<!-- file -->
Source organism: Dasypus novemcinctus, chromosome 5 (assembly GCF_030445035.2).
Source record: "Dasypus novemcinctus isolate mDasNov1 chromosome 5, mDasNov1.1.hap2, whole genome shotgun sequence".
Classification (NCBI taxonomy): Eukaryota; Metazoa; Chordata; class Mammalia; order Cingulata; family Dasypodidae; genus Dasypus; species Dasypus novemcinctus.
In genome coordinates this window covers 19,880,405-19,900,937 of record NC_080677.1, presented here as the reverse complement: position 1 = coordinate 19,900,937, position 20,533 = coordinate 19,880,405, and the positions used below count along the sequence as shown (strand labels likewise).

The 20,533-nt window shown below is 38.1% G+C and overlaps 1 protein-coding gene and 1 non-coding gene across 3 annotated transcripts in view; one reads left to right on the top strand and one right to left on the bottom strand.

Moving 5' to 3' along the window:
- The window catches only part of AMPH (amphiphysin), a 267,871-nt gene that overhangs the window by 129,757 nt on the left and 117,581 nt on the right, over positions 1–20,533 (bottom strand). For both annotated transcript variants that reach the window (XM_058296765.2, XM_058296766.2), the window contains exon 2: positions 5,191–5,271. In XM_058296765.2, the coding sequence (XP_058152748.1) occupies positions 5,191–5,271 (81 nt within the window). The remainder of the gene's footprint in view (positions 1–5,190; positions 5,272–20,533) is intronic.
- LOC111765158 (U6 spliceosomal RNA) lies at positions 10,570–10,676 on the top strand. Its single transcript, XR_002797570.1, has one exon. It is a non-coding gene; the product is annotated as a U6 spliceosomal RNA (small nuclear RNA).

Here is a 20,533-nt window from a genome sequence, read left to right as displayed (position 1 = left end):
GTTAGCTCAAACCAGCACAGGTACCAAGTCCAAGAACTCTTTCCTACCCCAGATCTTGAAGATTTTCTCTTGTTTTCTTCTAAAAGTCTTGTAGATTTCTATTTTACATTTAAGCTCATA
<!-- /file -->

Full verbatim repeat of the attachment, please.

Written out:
Source organism: Dasypus novemcinctus, chromosome 5 (assembly GCF_030445035.2).
Source record: "Dasypus novemcinctus isolate mDasNov1 chromosome 5, mDasNov1.1.hap2, whole genome shotgun sequence".
Classification (NCBI taxonomy): Eukaryota; Metazoa; Chordata; class Mammalia; order Cingulata; family Dasypodidae; genus Dasypus; species Dasypus novemcinctus.
In genome coordinates this window covers 19,880,405-19,900,937 of record NC_080677.1, presented here as the reverse complement: position 1 = coordinate 19,900,937, position 20,533 = coordinate 19,880,405, and the positions used below count along the sequence as shown (strand labels likewise).

The 20,533-nt window shown below is 38.1% G+C and overlaps 1 protein-coding gene and 1 non-coding gene across 3 annotated transcripts in view; one reads left to right on the top strand and one right to left on the bottom strand.

Moving 5' to 3' along the window:
- The window catches only part of AMPH (amphiphysin), a 267,871-nt gene that overhangs the window by 129,757 nt on the left and 117,581 nt on the right, over positions 1–20,533 (bottom strand). For both annotated transcript variants that reach the window (XM_058296765.2, XM_058296766.2), the window contains exon 2: positions 5,191–5,271. In XM_058296765.2, the coding sequence (XP_058152748.1) occupies positions 5,191–5,271 (81 nt within the window). The remainder of the gene's footprint in view (positions 1–5,190; positions 5,272–20,533) is intronic.
- LOC111765158 (U6 spliceosomal RNA) lies at positions 10,570–10,676 on the top strand. Its single transcript, XR_002797570.1, has one exon. It is a non-coding gene; the product is annotated as a U6 spliceosomal RNA (small nuclear RNA).

Here is a 20,533-nt window from a genome sequence, read left to right as displayed (position 1 = left end):
GTTAGCTCAAACCAGCACAGGTACCAAGTCCAAGAACTCTTTCCTACCCCAGATCTTGAAGATTTTCTCTTGTTTTCTTCTAAAAGTCTTGTAGATTTCTATTTTACATTTAAGCTCATA